This article was written by Amanda Isouard, David Friedlander and Will Heath.
What a year it has been so far. In 2019, issuers have favoured using institutional placements and SPPs to raise funds, rather than entitlement offers. Of the 10 largest capital raisings this year (excluding a DRP), 7 have been institutional placements and SPPs, and only 1 was an entitlement offer.
Then this week came ASIC’s surprise. With no fanfare, ASIC has doubled the SPP participation limit from $15,000 to $30,000 per securityholder.
Could this be the end of the entitlement offer era?
On 2 October 2018, ASIC released a consultation paper regarding updating ASIC’s class order relief for SPPs (“ASIC CO 09/425”).
Under ASIC CO 09/425, ASX-listed entities could make an SPP offer without a prospectus or PDS subject to meeting certain conditions. One of those conditions was that the securities issued did not exceed $15,000 per securityholder in any 12-month period (the earlier version of the class order had a $5,000 cap per securityholder).
In the October consultation paper, ASIC noted that it was only proposing to make minor changes to ASIC CO 09/425. In particular, ASIC stated that it did not intend to raise the $15,000 cap due to:
- there being less money raised under SPPs than when the cap changed in 2009;
- the impact of inflation not being significant; and
- it not seeing a “pressing commercial need” due to the lack of relief applications seeking a higher threshold and the “prevalence of companies raising funds under a rights offer using a ‘cleansing notice’”.
All seemed pretty quiet.
And then came this week’s ASIC surprise. ASIC has just doubled the SPP cap to $30,000 per securityholder. ASIC Corporations (Share and Interest Purchase Plans) Instrument 2019/547 was released to little fanfare (with a revised regulatory guide to follow) however it may have a big impact on Australia’s secondary capital raising landscape, which is already seeing a trend this year towards institutional placements and SPPs for larger deals.
Why does this matter?
To put this in context – for a securityholder to hit a $30,000 take up in an entitlement offer, it would need to hold an approximately $100,000 parcel of shares in a 1 for 3 offer or an approximately $200,000 parcel of shares in a 1 for 6 offer. Most retail securityholders will not have stakes in any one entity of that size. What this effectively means is that even more retail securityholders will be able to take up more than their pro rata stake through an SPP offer than in the past.
For a listed entity, the prospect of a fast-paced institutional placement and a follow on SPP is very attractive. Subject to placement capacity restrictions under ASX Listing Rule 7.1, entities will get the funds they require more quickly as placement bookbuilds are generally shorter than ones for entitlement offers. The due diligence process and offer documentation is also relatively less cumbersome than for an entitlement offer. It is also attractive for underwriters, who will generally only underwrite the institutional placement component and therefore will get off risk more quickly.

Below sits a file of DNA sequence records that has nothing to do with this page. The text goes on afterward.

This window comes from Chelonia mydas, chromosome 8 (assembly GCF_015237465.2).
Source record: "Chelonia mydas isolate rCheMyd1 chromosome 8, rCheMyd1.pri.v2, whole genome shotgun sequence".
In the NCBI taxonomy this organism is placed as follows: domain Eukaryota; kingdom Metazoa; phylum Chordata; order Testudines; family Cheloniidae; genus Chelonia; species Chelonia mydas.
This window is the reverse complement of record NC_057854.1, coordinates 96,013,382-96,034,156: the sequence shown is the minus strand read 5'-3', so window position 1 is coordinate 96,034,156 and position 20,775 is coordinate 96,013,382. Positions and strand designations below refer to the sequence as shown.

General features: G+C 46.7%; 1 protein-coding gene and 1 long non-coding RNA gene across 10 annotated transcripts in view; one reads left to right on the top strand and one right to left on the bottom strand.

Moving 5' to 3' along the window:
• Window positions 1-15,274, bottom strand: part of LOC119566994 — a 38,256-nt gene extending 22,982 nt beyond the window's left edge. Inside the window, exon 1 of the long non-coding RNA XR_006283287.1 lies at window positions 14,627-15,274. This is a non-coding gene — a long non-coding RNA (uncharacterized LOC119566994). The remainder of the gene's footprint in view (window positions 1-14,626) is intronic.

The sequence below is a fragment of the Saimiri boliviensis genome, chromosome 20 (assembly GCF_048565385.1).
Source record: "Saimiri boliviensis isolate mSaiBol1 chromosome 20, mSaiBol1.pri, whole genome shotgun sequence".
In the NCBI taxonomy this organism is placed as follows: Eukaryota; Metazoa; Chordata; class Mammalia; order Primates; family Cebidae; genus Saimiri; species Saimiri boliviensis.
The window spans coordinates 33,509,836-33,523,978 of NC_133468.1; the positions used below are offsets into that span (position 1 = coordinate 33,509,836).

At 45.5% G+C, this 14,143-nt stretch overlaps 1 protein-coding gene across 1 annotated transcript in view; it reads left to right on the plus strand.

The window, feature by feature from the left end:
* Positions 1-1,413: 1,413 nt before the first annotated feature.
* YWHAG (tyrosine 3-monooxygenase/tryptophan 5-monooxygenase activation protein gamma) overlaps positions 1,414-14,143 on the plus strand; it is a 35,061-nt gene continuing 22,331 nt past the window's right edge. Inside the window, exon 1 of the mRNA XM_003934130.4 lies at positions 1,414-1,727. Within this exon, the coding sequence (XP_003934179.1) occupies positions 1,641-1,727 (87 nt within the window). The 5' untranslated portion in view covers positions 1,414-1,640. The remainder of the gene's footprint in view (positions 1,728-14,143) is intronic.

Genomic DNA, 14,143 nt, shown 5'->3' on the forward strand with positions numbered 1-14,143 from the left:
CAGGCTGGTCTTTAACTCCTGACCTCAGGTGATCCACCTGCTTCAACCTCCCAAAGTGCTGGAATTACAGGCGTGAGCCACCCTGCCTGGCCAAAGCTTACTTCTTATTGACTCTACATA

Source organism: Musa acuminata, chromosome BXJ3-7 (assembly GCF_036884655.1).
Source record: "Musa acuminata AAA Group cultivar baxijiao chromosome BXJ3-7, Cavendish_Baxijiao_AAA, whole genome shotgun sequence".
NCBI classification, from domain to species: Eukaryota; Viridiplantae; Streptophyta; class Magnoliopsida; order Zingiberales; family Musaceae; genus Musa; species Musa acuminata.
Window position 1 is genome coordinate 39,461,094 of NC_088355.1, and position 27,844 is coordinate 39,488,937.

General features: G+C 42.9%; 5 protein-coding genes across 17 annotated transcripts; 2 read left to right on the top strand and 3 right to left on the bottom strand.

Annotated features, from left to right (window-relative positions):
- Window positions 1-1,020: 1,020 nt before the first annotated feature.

What’s the catch?
There are some benefits to securityholders in entitlement offers that are not available under the institutional placement and SPP alternative. Entitlement offers allow eligible securityholders to participate for their pro rata share of new securities, meaning that they are not diluted and there is less likelihood of the capital raising having control impacts.
Renounceable entitlement offers give existing securityholders the opportunity to obtain some value for their entitlements if they determine not to participate or if they are ineligible because they are located in a foreign jurisdiction.
Pro rata accelerated institutional, tradeable retail entitlement offers (also known as ‘PAITREOs’) allow eligible retail securityholders to trade their entitlements at the front end of the offer, allowing them to get value at a similar time to institutional securityholders.
However, $30,000 is a fairly high amount, particularly for issuers with large numbers of securityholders. The flexibility the higher threshold creates for issuers may also lead to greater uncertainty as to how much will be raised. This may result in lower thresholds or total SPP offer caps being set or greater scale back taking place.
Given these points, it is very interesting that ASIC has made this change without further consultation. It remains to be seen what impact it will have on secondary capital raisings going forward, but our best guess is that the $30,000 cap will make the institutional placement and SPP alternative a more compelling option than an entitlement offer for many boards.
King & Wood Mallesons have acted on 6 of the 11 largest capital raisings in 2019.
 We will prepare an updated alert if the revised regulatory guide contains any additional insights into ASIC’s reasoning for the revised cap.